The opposition has mostly fled to Iraqi Kurdistan or to Iraq's neighbours, where it has usually become dependent on foreign intelligence services.

It was an extraordinary achievement for al-Nahdah, dedicated to establishing democracy in a united Iraq, to have conspired successfully against the government.

It was tightly disciplined. It even survived the death of its general secretary and founder, Hamoudi Ali, an electrical engineer, who was captured and tortured to death by Iraqi security last year.

The success of the plot against Uday turned on some loose talk by one of his relatives and boon companions, Lu'ay Kharallah Tulfah.

In the past there had been no contact between those caught up in bloodthirsty feuds within Saddam's family and opponents of the regime. Suddenly, last December, the two streams came together.

Mr Othman says: "Over a drink in his home Lu'ay told Ra'ad al-Hazaa that he and Uday were planning a party in the al-Mansur district in three days' time."

Lu'ay clearly did not realise that Ra'ad, once an officer in Saddam's palace guard, now had dangerous friends.

The Iraqi elite, known as the "Tikritis", mostly come from Tikrit, a city on the Tigris north of Baghdad. It is at the centre of the Sunni Muslim Arab heartland of the country, though three-quarters of Iraqis are Shia Muslims or Kurds.

It was home not only to Saddam, but to an important member of his clan, General Omar al-Hazaa, an Iraqi army divisional commander in the 1970s. But when Saddam attacked Iran in 1980, starting eight years of war in which more than a quarter of a million Iraqis died, General al-Hazaa became critical. He retired from the army.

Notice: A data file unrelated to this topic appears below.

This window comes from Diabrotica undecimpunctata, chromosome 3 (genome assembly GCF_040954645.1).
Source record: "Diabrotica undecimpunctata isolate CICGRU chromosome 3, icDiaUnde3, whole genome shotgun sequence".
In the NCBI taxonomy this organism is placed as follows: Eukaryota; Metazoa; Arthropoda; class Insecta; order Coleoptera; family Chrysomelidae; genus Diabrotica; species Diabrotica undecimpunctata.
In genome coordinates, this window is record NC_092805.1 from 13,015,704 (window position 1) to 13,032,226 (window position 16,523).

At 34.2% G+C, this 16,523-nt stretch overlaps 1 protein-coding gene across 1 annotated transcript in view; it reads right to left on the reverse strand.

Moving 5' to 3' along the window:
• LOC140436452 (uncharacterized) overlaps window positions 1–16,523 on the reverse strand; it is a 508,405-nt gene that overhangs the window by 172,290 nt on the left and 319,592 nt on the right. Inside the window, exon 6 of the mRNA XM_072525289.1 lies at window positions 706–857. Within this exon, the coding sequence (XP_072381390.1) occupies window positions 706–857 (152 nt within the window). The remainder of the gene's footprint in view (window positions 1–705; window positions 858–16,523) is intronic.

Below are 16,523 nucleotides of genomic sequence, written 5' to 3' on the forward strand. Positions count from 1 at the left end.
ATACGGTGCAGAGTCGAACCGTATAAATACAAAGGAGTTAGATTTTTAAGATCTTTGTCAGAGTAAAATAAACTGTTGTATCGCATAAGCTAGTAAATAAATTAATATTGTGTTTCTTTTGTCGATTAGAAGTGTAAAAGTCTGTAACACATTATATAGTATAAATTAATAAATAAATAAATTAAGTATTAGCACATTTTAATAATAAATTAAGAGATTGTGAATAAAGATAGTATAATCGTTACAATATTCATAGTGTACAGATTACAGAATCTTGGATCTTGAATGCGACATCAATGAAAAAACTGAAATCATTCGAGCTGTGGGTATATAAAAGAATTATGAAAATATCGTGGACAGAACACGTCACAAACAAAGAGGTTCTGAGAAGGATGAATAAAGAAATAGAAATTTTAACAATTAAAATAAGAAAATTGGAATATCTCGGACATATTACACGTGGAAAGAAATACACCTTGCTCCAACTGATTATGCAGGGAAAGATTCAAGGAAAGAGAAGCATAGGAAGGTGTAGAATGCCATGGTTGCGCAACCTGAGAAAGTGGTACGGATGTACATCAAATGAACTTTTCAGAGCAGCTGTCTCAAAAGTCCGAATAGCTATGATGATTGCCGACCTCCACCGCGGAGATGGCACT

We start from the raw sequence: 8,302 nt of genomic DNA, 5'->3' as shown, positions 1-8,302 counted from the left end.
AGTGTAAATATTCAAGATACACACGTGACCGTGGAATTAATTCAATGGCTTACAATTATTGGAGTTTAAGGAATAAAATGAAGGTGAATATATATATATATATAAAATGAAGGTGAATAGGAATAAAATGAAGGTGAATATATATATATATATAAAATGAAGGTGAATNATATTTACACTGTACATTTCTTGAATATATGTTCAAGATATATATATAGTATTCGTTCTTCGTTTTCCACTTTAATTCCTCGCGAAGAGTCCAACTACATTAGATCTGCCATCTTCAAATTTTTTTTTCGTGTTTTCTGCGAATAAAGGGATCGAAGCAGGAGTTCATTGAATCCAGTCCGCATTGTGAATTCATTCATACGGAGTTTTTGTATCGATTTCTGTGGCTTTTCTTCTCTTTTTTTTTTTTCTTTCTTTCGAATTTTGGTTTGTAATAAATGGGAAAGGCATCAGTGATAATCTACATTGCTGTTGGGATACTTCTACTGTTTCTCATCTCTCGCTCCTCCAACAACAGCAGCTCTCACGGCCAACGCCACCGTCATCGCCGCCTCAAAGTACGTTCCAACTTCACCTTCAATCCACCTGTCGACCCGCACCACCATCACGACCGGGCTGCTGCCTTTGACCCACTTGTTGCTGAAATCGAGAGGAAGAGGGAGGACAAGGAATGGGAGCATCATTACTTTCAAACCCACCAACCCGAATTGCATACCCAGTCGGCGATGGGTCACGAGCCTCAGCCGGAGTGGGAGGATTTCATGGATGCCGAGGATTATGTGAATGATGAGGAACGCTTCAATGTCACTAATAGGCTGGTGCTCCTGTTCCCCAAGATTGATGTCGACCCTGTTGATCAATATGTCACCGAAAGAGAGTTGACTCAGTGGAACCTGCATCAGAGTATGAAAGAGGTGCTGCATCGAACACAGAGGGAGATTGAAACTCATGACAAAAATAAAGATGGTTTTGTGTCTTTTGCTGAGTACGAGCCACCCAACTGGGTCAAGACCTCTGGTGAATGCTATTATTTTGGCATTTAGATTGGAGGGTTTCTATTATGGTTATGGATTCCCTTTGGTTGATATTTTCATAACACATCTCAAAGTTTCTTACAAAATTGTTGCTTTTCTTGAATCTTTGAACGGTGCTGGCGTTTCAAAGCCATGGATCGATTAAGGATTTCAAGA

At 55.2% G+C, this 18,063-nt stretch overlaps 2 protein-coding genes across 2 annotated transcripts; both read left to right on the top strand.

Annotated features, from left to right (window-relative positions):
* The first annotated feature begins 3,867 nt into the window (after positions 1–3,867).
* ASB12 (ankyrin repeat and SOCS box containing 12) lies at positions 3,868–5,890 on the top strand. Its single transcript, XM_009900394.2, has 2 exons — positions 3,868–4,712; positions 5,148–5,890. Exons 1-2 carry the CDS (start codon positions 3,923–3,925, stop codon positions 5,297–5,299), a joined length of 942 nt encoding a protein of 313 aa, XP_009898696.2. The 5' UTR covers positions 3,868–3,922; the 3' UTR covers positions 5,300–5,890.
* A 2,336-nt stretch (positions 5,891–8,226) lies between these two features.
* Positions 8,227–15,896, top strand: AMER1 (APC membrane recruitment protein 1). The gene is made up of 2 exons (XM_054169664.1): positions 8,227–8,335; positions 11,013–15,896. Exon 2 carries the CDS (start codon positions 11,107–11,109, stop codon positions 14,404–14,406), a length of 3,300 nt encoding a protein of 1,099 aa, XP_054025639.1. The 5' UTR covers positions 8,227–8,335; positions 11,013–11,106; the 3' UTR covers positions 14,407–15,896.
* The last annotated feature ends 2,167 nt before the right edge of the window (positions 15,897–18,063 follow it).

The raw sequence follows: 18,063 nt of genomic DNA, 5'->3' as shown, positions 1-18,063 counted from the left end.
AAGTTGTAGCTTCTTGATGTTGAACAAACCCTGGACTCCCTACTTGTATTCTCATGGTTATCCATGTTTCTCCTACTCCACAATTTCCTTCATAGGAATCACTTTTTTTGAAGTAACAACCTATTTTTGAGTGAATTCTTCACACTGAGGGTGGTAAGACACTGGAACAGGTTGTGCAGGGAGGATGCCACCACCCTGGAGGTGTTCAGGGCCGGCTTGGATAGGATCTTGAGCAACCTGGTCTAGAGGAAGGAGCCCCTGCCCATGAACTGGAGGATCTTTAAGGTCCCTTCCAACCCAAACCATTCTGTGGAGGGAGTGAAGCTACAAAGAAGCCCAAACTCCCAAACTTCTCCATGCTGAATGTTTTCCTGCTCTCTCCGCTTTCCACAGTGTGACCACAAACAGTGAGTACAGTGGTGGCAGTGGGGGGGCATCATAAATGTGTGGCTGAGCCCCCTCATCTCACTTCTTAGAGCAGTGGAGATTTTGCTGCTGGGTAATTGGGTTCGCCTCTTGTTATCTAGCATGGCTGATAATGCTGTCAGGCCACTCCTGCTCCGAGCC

An Iraqi army officer, now in exile, says that in his cups at the retired officers' club in the Yarmuk district of Baghdad near his house, General Hazaa often expressed open contempt for Saddam's branch of the family. (It comes from the village of al-Ouja outside Tikrit and was not part of the traditional clan leadership.)

The officer says: "In 1990, the general was arrested. He was taken to al-Ouja and his tongue cut out. Then he was executed. His son Farouq was executed at the same time and the general's house in Baghdad was bulldozed."

When Ra'ad, the nephew of the dead general, learnt about the party Uday was due to attend in three days' time, he knew his moment for revenge had come. He told the al-Nadhah group whose members immediately started mobilising their military section. (The Iran-Iraq war and the Gulf War meant that most Iraqi men have military training and weapons are easy and cheap to obtain.)